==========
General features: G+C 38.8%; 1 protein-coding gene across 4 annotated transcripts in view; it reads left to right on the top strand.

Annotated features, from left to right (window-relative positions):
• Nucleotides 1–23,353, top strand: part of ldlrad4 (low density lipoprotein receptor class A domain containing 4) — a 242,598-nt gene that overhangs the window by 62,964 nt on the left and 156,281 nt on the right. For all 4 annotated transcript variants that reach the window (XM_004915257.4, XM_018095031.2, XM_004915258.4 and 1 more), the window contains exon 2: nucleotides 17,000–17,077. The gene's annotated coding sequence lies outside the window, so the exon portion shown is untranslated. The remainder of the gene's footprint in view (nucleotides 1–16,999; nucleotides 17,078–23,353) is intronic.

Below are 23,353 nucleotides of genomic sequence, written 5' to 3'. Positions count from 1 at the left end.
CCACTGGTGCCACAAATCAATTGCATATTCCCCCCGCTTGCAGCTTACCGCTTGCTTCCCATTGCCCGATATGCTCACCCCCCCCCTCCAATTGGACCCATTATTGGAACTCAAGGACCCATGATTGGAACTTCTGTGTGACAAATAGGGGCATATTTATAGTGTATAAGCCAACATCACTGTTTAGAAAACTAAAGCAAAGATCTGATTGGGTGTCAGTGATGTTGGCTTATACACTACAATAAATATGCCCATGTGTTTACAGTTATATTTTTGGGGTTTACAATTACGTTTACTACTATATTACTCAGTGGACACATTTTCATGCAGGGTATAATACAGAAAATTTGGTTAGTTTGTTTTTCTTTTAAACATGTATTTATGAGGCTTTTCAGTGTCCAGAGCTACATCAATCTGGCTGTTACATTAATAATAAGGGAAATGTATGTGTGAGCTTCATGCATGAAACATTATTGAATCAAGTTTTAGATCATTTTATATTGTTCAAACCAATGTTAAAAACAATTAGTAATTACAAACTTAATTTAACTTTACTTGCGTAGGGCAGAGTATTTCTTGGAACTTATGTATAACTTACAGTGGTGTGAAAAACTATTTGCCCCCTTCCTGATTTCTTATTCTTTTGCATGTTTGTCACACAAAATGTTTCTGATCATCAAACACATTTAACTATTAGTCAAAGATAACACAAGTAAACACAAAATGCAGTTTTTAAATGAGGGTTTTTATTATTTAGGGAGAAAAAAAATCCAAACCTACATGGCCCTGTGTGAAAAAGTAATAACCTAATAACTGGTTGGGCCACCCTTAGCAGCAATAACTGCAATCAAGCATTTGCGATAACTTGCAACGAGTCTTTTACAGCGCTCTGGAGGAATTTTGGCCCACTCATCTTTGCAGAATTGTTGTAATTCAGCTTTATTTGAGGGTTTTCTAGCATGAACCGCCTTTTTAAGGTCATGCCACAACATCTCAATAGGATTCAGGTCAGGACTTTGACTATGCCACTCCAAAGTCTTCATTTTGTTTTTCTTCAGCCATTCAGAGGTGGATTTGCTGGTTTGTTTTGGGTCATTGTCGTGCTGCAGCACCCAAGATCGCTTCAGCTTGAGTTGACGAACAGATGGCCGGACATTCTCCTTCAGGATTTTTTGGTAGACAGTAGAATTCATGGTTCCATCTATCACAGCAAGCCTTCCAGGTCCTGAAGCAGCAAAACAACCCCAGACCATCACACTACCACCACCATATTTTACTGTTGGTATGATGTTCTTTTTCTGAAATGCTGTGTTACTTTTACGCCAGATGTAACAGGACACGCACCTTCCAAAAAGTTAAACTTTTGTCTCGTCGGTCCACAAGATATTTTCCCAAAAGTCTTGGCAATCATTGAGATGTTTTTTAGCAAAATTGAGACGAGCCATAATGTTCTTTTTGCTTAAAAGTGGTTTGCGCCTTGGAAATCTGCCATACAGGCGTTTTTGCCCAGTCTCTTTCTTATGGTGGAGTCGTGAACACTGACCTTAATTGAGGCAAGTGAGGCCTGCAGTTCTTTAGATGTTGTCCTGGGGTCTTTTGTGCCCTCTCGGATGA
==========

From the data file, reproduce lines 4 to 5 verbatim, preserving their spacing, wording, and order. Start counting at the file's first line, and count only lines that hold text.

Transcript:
Below are 23,353 nucleotides of genomic sequence, written 5' to 3'. Positions count from 1 at the left end.
CCACTGGTGCCACAAATCAATTGCATATTCCCCCCGCTTGCAGCTTACCGCTTGCTTCCCATTGCCCGATATGCTCACCCCCCCCCTCCAATTGGACCCATTATTGGAACTCAAGGACCCATGATTGGAACTTCTGTGTGACAAATAGGGGCATATTTATAGTGTATAAGCCAACATCACTGTTTAGAAAACTAAAGCAAAGATCTGATTGGGTGTCAGTGATGTTGGCTTATACACTACAATAAATATGCCCATGTGTTTACAGTTATATTTTTGGGGTTTACAATTACGTTTACTACTATATTACTCAGTGGACACATTTTCATGCAGGGTATAATACAGAAAATTTGGTTAGTTTGTTTTTCTTTTAAACATGTATTTATGAGGCTTTTCAGTGTCCAGAGCTACATCAATCTGGCTGTTACATTAATAATAAGGGAAATGTATGTGTGAGCTTCATGCATGAAACATTATTGAATCAAGTTTTAGATCATTTTATATTGTTCAAACCAATGTTAAAAACAATTAGTAATTACAAACTTAATTTAACTTTACTTGCGTAGGGCAGAGTATTTCTTGGAACTTATGTATAACTTACAGTGGTGTGAAAAACTATTTGCCCCCTTCCTGATTTCTTATTCTTTTGCATGTTTGTCACACAAAATGTTTCTGATCATCAAACACATTTAACTATTAGTCAAAGATAACACAAGTAAACACAAAATGCAGTTTTTAAATGAGGGTTTTTATTATTTAGGGAGAAAAAAAATCCAAACCTACATGGCCCTGTGTGAAAAAGTAATAACCTAATAACTGGTTGGGCCACCCTTAGCAGCAATAACTGCAATCAAGCATTTGCGATAACTTGCAACGAGTCTTTTACAGCGCTCTGGAGGAATTTTGGCCCACTCATCTTTGCAGAATTGTTGTAATTCAGCTTTATTTGAGGGTTTTCTAGCATGAACCGCCTTTTTAAGGTCATGCCACAACATCTCAATAGGATTCAGGTCAGGACTTTGACTATGCCACTCCAAAGTCTTCATTTTGTTTTTCTTCAGCCATTCAGAGGTGGATTTGCTGGTTTGTTTTGGGTCATTGTCGTGCTGCAGCACCCAAGATCGCTTCAGCTTGAGTTGACGAACAGATGGCCGGACATTCTCCTTCAGGATTTTTTGGTAGACAGTAGAATTCATGGTTCCATCTATCACAGCAAGCCTTCCAGGTCCTGAAGCAGCAAAACAACCCCAGACCATCACACTACCACCACCATATTTTACTGTTGGTATGATGTTCTTTTTCTGAAATGCTGTGTTACTTTTACGCCAGATGTAACAGGACACGCACCTTCCAAAAAGTTAAACTTTTGTCTCGTCGGTCCACAAGATATTTTCCCAAAAGTCTTGGCAATCATTGAGATGTTTTTTAGCAAAATTGAGACGAGCCATAATGTTCTTTTTGCTTAAAAGTGGTTTGCGCCTTGGAAATCTGCCATACAGGCGTTTTTGCCCAGTCTCTTTCTTATGGTGGAGTCGTGAACACTGACCTTAATTGAGGCAAGTGAGGCCTGCAGTTCTTTAGATGTTGTCCTGGGGTCTTTTGTGCCCTCTCGGATGA